Guest Post: Helping Students Build Tech Discipline and Improve Productivity by Sheryl Bundy

Professor Sheryl Bundy
Professor Sheryl Bundy

While it’s no surprise that students use their phones to access Canvas and assignment details, a recent study found that nearly 40 percent of students use that device to complete their coursework. Consider that for a moment. The response to a reading you assigned, the article summary, the essay involving research. Written entirely using a phone.

Should that be a cause for concern, given work schedules, family obligations, and the fact that phones can do just about anything? Being able to do out-of-class assignments while managing life seems like an aid, rather than detriment to productivity. However, when we consider the research already linking phones to reduced comprehension and performance—even reduced cognitive capacity, just by having the phone physically near—this particular approach to engaging in coursework seems ill advised.

Too, because phones are the primary device used to interact through social media, other well-researched issues surface. Educational consultant Ana Homayoun, for instance, warns about productivity issues that stem from students distracted by their devices in her book, Social Media Wellness. One problem is that having a phone nearby while doing coursework is a distraction that people don’t properly perceive as such: “Thirteen messages later, you are still on math problem #3,” Homayoun writes, “and you’ve convinced yourself the past half-hour has been dutifully spent on math homework.” Thus students may think they’ve spent several hours on that review paper, but that’s after multiple distractions coupled with having to pick up where they’d left off.

With all the ways phones impact students’ work habits and productivity, how can educators help? For Homayoun, there are three key areas students need to attend to. She insists students practice monotasking, develop good “workflow systems,” and sleep. These may seem like no-brainers, but consider that students’ adult role models likely follow the same path (too much multitasking, not enough sleep). Homayoun asks us to consider the ways we might help students’ efforts. For instance, when we allow midnight deadlines via Canvas, what are we conveying to students? Granted, they could turn things in well before midnight, but the posted deadline suggests we expect that one should be up that late in the first place. Nowadays, my deadlines are 9 pm. After that, I’d like students to get some sleep, and I tell them so.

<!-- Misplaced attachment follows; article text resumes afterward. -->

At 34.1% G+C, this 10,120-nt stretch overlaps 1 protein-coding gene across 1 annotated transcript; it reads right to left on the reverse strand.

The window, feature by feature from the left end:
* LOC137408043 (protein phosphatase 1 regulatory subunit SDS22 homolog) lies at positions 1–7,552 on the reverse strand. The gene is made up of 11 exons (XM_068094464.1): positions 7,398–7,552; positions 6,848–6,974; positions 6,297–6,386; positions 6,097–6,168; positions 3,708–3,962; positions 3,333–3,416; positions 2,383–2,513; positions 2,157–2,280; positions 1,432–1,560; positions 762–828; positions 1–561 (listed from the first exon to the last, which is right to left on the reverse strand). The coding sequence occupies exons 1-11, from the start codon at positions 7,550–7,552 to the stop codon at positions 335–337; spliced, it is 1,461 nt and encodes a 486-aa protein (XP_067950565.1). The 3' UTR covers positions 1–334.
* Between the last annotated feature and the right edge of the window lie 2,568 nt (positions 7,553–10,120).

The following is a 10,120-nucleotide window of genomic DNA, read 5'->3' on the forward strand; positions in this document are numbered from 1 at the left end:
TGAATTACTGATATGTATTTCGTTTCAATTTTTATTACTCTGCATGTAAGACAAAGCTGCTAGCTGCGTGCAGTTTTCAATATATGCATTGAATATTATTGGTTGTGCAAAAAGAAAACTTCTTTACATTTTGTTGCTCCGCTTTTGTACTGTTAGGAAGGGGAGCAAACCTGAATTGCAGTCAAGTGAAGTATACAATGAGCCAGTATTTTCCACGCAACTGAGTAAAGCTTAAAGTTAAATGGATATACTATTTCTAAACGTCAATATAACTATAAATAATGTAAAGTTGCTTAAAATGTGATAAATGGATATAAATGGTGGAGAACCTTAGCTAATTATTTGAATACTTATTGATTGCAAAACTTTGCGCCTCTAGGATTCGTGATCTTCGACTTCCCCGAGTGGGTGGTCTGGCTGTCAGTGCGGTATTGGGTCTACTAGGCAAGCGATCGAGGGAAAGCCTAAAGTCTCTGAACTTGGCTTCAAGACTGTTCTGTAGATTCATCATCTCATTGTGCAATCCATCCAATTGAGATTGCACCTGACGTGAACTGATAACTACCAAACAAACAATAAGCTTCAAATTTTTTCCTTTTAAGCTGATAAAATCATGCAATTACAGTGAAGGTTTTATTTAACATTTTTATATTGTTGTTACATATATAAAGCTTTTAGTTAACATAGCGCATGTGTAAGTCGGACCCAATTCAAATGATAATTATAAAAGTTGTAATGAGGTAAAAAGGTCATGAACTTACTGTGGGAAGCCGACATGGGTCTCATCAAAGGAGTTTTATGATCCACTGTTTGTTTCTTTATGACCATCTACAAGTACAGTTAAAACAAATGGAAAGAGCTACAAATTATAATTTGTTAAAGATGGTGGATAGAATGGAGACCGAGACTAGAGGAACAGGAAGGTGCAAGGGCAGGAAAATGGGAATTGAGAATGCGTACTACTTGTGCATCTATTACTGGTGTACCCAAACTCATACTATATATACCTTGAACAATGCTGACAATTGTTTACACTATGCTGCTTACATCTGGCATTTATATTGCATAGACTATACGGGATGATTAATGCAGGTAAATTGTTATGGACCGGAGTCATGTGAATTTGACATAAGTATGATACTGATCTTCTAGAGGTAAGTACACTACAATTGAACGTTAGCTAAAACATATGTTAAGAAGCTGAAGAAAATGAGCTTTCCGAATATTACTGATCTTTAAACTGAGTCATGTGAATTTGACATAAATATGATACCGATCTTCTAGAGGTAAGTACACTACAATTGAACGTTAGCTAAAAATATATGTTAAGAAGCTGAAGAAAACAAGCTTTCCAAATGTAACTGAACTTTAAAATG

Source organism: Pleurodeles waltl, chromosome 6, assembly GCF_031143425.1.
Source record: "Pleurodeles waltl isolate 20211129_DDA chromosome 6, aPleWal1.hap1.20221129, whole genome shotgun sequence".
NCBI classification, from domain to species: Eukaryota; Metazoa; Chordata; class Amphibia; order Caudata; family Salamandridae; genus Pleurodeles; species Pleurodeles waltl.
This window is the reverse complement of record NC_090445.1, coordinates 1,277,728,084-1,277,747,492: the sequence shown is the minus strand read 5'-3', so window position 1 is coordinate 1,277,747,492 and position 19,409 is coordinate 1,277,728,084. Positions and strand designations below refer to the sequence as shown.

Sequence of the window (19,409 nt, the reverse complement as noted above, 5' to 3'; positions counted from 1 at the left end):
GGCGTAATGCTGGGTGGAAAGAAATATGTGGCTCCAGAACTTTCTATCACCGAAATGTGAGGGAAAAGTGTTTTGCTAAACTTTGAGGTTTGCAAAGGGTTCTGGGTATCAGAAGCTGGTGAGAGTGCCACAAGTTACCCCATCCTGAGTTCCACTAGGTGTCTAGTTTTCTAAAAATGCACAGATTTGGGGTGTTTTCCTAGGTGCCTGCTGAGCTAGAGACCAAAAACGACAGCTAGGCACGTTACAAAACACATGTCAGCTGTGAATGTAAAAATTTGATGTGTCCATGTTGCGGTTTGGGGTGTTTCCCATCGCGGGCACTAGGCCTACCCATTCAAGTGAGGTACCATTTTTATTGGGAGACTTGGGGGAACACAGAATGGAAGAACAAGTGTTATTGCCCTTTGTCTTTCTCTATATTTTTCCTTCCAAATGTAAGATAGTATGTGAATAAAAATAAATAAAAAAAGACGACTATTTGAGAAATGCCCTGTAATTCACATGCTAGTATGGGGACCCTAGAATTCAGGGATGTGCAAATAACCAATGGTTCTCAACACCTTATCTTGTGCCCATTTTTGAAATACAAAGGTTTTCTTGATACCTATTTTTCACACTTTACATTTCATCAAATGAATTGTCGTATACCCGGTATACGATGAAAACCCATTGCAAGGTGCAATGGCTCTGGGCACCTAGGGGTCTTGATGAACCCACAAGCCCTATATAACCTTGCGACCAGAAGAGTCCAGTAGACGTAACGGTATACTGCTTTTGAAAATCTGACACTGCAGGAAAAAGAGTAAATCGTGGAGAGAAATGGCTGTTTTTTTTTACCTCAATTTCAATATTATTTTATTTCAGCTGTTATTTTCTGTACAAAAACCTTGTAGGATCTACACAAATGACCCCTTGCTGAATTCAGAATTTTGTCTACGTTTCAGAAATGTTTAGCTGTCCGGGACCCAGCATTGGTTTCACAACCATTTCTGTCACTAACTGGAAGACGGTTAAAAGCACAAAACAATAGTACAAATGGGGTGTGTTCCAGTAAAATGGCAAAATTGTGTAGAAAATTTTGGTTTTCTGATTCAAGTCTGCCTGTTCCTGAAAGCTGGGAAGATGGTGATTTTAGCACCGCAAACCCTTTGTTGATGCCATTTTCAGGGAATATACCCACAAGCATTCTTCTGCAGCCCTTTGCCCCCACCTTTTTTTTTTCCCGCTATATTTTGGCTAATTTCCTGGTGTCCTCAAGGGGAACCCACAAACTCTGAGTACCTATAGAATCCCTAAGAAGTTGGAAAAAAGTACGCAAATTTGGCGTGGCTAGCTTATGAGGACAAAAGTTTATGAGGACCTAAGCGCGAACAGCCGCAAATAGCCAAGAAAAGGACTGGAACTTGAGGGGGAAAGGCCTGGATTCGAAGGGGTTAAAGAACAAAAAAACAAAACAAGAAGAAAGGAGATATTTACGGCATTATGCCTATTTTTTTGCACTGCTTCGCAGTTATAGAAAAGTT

Another practice to reflect on is how we explain out-of-class work. We might believe we are saving valuable class time in announcing, “Just read it all on Canvas!” but according to Homayoun, studies show students take a half an hour nightly just to discover what their homework even is. She explains, “Students who used a half-hour or more per day to figure out all their assignments were spending almost three hours of potential work time (or more) every week simply to manage workflow.” Students might also spend lots of time discerning the myriad ways coursework must be submitted. That’s a part of life—to learn how to submit things, name files, and follow procedures. It seems important that we are aware of how much time it takes to do that correctly across multiple courses and disciplines. To aid students, my Canvas sites have a landing page with a “cheat sheet”—a compressed version of policies—so students don’t have to click deep into the syllabus to find the information.

There are many other ways to help students’ productivity:

  • Make them aware of focus apps like Forest, which can help them build discipline when deadlines loom.
  • Talk about ways to manage files, projects and workflow. It’s practical and useful for future careers. Or make it a bigger deal: a group project I did last semester put workflow—and group decision making and interaction—at the forefront of the project.
  • Go analog. I require my COM 101 students to buy the $3 Moraine Valley student planner, and allow them a few minutes at the start of the week to think about their overall To Do lists.

Sheryl Bundy is a Professor of Communications. If you’d like to contact Sheryl, please contact the CTL and we will forward your message to Sheryl. Be sure to reference this post in your message.